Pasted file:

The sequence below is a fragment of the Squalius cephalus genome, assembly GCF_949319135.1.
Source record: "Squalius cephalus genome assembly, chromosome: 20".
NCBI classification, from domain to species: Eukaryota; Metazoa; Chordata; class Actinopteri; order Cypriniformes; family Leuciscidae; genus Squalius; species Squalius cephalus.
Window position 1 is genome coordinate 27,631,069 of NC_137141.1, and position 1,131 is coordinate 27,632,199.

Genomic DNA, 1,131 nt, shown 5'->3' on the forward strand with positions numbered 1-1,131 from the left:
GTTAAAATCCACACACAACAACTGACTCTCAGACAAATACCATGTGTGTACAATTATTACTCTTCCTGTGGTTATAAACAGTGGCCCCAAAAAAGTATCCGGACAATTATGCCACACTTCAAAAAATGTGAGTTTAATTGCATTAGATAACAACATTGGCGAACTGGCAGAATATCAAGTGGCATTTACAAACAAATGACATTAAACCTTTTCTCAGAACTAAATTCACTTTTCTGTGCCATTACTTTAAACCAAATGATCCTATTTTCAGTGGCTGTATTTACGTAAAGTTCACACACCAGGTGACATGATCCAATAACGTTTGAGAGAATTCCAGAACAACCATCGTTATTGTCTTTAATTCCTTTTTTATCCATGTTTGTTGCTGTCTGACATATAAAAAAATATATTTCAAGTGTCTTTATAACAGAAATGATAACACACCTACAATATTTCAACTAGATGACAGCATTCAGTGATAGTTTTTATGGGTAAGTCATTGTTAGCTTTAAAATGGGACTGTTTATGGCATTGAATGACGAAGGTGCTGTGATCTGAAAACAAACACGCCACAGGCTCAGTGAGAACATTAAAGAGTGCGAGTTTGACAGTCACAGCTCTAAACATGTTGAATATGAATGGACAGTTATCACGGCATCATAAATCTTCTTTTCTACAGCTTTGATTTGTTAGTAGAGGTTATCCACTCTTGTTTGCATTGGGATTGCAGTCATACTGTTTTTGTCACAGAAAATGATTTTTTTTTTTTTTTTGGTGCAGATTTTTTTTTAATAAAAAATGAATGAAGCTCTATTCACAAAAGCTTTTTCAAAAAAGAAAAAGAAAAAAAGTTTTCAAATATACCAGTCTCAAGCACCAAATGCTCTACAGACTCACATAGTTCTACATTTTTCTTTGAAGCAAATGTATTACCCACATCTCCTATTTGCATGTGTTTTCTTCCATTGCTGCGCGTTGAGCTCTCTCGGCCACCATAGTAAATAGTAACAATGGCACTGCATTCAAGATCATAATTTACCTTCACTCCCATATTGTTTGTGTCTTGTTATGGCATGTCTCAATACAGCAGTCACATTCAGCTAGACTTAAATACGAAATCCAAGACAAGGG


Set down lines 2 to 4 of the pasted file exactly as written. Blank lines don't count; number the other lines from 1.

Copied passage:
Source record: "Squalius cephalus genome assembly, chromosome: 20".
NCBI classification, from domain to species: Eukaryota; Metazoa; Chordata; class Actinopteri; order Cypriniformes; family Leuciscidae; genus Squalius; species Squalius cephalus.
Window position 1 is genome coordinate 27,631,069 of NC_137141.1, and position 1,131 is coordinate 27,632,199.